St. Pierre Jolys, a welcoming rural Francophone community
Fifty kilometers south of Winnipeg, St. Pierre Jolys is located in a very fertile agricultural region that attracted the first inhabitants of Métis origin to settle there in 1872. Today, the Métis and French-Canadian population, still Francophone for the most part, is very popular because of its springtime Sugaring Off Festival and its Frog Follies and Agricultural Fair in the summer. This dynamic rural community also showcases two historic buildings, the Goulet House and the St. Pierre Jolys Museum, located in a former convent. Their exhibits illustrate the lifestyles of the Métis merchants and the female religious communities, who played an important role in the region.
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Having fun in St. Pierre Jolys
The village’s sugar shack, built by Armand Desharnais, the first resident to tap maple trees and produce maple syrup in St. Pierre Jolys, is one of the only places in Manitoba where the public can learn how maple products are made and taste them. Well-known local artist Réal Bérard designed a second, more spacious sugar shack in 1998 to welcome more visitors to the springtime Sugaring Off Festival.
Frog Follies, inaugurated in 1970 in the presence of the Queen of the United-Kingdom, Elizabeth II, is based on a truly original activity: the Canadian National Frog Jumping Championship, starring frogs and their “masters”. Of course, the contest is just a pretext to hold other family and sports activities, shows and performances. Held since 2009, this event takes place at the same time as the St. Pierre Jolys Agricultural Fair, which attracts thousands of people.
Education at St. Pierre Jolys
The convent of the Sisters of the Holy Names of Jesus and Marie, which educated parish girls, is a four-story building constructed in 1900. It is classified as a heritage site of Canada because of its typical architecture. Today it houses the St. Pierre Jolys Museum, which illustrates the lives of the students and nuns at this convent. It also pays homage to the members of this religious congregation, which fostered the development of the Francophone population in the region.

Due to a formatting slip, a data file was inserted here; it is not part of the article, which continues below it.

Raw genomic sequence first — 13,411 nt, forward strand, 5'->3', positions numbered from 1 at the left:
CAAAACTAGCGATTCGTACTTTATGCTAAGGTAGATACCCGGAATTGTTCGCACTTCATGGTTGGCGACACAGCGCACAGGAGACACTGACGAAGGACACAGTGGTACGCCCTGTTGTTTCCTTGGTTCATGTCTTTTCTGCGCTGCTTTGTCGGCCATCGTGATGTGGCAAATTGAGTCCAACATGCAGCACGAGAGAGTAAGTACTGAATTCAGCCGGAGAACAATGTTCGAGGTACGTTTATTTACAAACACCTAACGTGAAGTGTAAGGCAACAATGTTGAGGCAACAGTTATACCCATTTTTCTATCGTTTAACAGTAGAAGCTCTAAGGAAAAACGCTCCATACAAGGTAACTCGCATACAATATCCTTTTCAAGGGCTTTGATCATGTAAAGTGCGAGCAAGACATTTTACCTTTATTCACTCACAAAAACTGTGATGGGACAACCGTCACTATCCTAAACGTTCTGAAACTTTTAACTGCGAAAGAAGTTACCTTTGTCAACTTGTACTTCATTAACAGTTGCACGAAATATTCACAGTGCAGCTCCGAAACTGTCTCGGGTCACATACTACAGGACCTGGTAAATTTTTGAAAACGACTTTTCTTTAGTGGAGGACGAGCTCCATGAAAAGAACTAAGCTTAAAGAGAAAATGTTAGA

Goulet House was moved to the large wooded lot of the former convent. It was built at the end of the 19th century out of logs hand cut by Métis freighter Moïse Goulet, in the Red River style. The house was used to accommodate other Métis freighters who travelled the St. Paul Road (Crow Wing), which connected Fort Garry (Winnipeg) to St. Paul in the United States. Moïse Goulet and many other Métis freighters transported various merchandise in Red River oxcarts, on trails they blazed through the prairies. One of these famous carts completes the exhibit at Goulet House, which is furnished and decorated as it would have been in the 19th century. Today, it serves as an interpretation site that depicts the life of the Métis from that era.
A bit of history
In July 1872, some 30 Métis from St. Norbert went to occupy the lands bordering the Rat River. The parish priest of St. Norbert, Abbé Ritchot, encouraged them to do so before Canadian government surveyors came to seize these very fine agricultural lands. Abbé Ritchot was one of the three people sent to Ottawa by Louis Riel in 1870 to have the property rights of the Red River Métis respected and to promote the entry of Manitoba into Canadian Confederation. However, in 1872, it became clear that the rights obtained by the Métis would not be easily upheld and that moving away from the more coveted areas, such as the Red River (today Winnipeg) or St. Norbert, would be a wise precaution. This is why he strongly encouraged some Métis to settle as quickly as possible on the fertile lands that bordered the Rat River.
In 1877, the mission established at the Rat River included some 20 families and was called the St. Pierre Mission. Abbé Jean-Marie Jolys, born in France, took over the mission and had a chapel and the first schools built. Abbé Jolys subsequently made many efforts to recruit new French-Canadians colonists from Quebec and the United States, where they had immigrated. They were all Francophones. In 1922, the community came to be known as St. Pierre Jolys, to pay homage to this colonizing priest.